Leading with authenticity
Last time, Amy Bach took a look at how passion is one of the key ingredients for true leadership. Today, she discusses the importance of authentic leadership.
As a woman in leadership, I have experienced, and am continuing to learn, the impact of leading authentically. I strongly abide by the phrase, “what you permit, you promote.” Reward people for solution-focused, collaborative behaviour and we promote a culture of teamwork and positivity. Permit them to display incivility towards others, close off communication channels, or not display accountability for their own actions, and we risk the development of a negative culture that can quickly turn toxic. The concept of credibility in a leader includes modelling the behaviour we wish to see in others. Am I asking my staff to leave work at a reasonable hour and take their breaks so they do not burn out? Admit when they have made a mistake and learn from it? Take a genuine interest in their colleagues’ lives? Show that they are reliable adults who can turn up to meetings on time? Then I need to firstly check in and see that I am demonstrating those behaviours myself. This begins the process of shaping the values and culture of a team ‘for real’ rather than ‘for show’.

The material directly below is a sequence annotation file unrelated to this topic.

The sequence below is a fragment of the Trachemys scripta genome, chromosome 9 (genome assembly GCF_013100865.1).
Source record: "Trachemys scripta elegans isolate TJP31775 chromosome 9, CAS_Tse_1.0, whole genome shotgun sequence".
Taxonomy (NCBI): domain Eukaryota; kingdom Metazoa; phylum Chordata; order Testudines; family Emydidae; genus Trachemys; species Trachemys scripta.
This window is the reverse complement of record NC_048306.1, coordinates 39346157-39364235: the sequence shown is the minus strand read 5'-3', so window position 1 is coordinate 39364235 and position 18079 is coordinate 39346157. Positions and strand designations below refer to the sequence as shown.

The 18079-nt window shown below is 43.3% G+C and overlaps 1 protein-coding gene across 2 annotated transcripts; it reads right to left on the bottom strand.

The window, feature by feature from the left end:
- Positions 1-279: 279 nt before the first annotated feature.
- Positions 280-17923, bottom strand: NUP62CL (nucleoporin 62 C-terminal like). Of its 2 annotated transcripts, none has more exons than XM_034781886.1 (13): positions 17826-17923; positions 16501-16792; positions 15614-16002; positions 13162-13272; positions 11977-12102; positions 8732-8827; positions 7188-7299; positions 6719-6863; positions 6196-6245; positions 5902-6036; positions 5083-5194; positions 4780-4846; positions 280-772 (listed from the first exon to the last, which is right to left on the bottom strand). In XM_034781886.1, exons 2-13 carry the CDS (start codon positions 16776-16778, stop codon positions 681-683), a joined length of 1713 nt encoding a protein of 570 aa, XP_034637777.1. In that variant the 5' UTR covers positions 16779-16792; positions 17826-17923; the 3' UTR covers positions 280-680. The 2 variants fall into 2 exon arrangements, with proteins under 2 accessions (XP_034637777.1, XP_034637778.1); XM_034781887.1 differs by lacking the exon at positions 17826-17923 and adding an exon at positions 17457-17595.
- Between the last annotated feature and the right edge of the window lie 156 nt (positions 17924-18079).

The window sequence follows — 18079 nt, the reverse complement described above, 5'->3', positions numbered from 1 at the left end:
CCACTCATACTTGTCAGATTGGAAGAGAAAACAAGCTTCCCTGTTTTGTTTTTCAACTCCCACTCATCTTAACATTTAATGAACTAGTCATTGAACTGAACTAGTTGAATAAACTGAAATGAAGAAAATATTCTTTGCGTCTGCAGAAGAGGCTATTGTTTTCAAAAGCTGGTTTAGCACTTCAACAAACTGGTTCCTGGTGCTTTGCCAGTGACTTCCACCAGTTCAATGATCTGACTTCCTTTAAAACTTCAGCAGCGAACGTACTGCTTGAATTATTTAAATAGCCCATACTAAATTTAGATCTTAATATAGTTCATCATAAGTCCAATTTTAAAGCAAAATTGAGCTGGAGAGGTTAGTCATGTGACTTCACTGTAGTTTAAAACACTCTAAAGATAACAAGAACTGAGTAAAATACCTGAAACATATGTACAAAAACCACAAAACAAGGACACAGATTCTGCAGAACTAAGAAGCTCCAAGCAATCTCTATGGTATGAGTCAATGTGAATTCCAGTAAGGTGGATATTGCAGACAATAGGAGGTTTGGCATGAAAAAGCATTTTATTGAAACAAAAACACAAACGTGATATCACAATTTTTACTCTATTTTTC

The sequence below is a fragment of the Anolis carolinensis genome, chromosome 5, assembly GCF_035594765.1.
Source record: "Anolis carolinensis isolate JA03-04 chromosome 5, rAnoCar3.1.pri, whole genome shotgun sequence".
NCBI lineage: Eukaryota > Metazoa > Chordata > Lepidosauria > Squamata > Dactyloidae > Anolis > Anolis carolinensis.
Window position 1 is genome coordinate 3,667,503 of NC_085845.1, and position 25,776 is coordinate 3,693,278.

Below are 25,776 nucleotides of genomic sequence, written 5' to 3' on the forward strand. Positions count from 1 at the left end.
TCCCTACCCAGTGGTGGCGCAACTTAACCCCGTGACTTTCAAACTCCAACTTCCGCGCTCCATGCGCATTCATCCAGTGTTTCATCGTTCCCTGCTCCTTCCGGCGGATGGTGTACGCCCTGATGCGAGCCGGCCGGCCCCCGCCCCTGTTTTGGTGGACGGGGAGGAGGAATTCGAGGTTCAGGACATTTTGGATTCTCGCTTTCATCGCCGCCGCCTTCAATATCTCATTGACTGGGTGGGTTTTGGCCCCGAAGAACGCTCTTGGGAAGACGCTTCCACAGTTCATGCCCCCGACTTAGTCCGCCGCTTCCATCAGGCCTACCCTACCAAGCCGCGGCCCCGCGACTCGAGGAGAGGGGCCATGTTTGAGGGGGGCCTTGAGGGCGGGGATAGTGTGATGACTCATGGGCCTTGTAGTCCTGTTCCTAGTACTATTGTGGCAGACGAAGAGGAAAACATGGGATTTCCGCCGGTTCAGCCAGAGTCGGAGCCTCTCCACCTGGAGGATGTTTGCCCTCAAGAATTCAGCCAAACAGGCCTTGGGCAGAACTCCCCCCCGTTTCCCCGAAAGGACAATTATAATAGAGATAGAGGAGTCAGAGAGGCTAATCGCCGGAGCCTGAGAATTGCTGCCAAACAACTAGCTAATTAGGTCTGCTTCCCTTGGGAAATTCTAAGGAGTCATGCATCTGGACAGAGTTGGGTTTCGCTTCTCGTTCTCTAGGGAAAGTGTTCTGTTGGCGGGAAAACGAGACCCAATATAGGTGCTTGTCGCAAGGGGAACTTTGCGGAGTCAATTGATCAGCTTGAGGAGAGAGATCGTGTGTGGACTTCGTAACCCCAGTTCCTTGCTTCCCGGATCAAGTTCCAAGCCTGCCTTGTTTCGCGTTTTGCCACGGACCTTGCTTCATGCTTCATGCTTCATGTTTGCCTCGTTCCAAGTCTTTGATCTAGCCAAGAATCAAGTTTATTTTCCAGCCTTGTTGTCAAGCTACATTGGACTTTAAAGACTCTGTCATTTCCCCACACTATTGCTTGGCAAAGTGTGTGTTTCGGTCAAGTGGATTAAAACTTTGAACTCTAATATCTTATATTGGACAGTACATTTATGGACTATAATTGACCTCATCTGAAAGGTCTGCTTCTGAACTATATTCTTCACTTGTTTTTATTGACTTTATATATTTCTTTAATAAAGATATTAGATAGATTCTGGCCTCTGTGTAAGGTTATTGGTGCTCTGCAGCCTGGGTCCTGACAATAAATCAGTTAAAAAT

This brings me to one of the most quoted lines from a truly authentic female leader, that brilliant and poignant moment when Madeleine Albright (former United States Secretary of State) declared that, "There's a special place in hell for women who don't help each other.” Too often I have seen intelligent, reasonable women receive backlash in meetings for simply speaking assertively, often being (incorrectly) labelled as forceful or aggressive. I believe that one of the most defining features of a female leader is her choice about whether to act in a way that supports and elevates other women in the workplace, which includes having the courage to ‘call it out’ rather than stay silent. We need to work together to re-write the narrative: a woman can be warm and engaging at the same time as being strong, competent and assertive. We should also be on the lookout for opportunities to support and develop other women. In my own experience, this has included directly supporting other women to succeed or voice an opinion at work and also making a conscious decision to provide equal opportunities to both men and women when openings for advancement arise. Moreover, I am involved as a volunteer mentor with mentoring programs such as those run by Fitted For Work (an Australian not-for-profit helping women experiencing disadvantage to get and keep work).